Dick Smith-contributed photo

Dick Smith-contributed photo

I wanted to take this opportunity to thank NEWS On the Green for their reporting in the Brookfield/Masury community. I especially appreciate the articles in the July issue relating to race relations. It is no secret in this country that slavery was accepted by many people as a common occurrence and a way of life for many years. This had the effect of marginalizing a specific people with dark skin color from Africa and other areas. People have been kept as slaves or in servitude for thousands of years, usually as the result of being defeated by an enemy or because they were sought by outside powers to provide a cheap source of labor for serving more affluent peoples or helping to provide greater profit for businesses in manufacturing or agriculture. I realize I may be painting with a broad brush here, but this issue is not complicated.

When a people are pinned down in a situation where they have a heritage of being “less than” other people due to history and events beyond their control, it can be difficult to change how other people think of them. Just as slavery has been a part of the world for so long, mindsets of those who lived in or grew up in a time when attitudes and beliefs were disparaging to those who bear a history of slavery can be difficult to change. Discrimination, even now, has set lines in the sand that are difficult to cross for many.

I like to think that I am a Christian but admit that I am far from perfect! I grew up in a time when attitudes towards people of color were not kind and there was a quiet flow of discrimination in the community. We like to think we can easily rise above these things and claim that we are accepting. But when we really look at ourselves and at what we say and how we act, we can be disappointed. A real effort to change is required to rid ourselves of old preconceptions and prejudice. I am blessed, because I had a parent who made an effort to thwart discrimination in the small community I grew up in. I also have faith in a God that created all of us in his image, seeks each one of us and gifts each one of us for his purposes. In the grand scheme of things, we are all important to God and to each other. It is unfortunate that many of our churches are not reflective of racial togetherness.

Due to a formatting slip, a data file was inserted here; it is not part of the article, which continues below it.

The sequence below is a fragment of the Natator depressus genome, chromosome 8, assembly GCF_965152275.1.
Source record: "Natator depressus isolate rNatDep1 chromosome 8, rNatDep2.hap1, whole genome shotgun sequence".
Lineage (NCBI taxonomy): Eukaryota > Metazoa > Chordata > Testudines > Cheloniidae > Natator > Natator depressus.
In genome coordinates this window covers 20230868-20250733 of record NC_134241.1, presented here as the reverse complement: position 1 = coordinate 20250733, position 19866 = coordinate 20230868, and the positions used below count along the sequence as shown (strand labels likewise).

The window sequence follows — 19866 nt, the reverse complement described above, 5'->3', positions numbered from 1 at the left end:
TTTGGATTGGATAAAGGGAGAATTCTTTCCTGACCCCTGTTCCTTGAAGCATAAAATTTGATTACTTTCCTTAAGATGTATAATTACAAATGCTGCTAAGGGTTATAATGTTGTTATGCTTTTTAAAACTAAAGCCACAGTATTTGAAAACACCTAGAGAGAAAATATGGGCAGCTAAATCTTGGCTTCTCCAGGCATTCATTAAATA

The most important thing we can do is talk to each other; to listen to each other and to understand that we are really very much alike; that at the end of the day we really aren’t interested in hating or fearing each other. We just want to be happy. But the issues of discrimination and the resulting social injustice will not be overcome easily. Discrimination has resulted in cultures that have developed that have not had the same opportunities or freedoms as the larger culture. Over time, justice, or fairness, has declined for them, and there must be a real effort by society to ensure “justice for all.”

This isn’t intended as an oversimplification of the issues – but at its heart this isn’t complicated. I am a white male who grew up in the ’50s and ’60s and who, over the last few years due to studies and a career change, has realized the scope of what has occurred in our society, and what we need to do about it. Get together, talk about it, seek to understand and to be understood. Accept people as good and just and decent until they prove otherwise. Given the hate and vitriol and noise in our country, I think now is the time to talk, to do something about it. We can’t wait anymore. We have to talk. It starts with us.


Dick Smith is pastor of Brookfield United Methodist Church.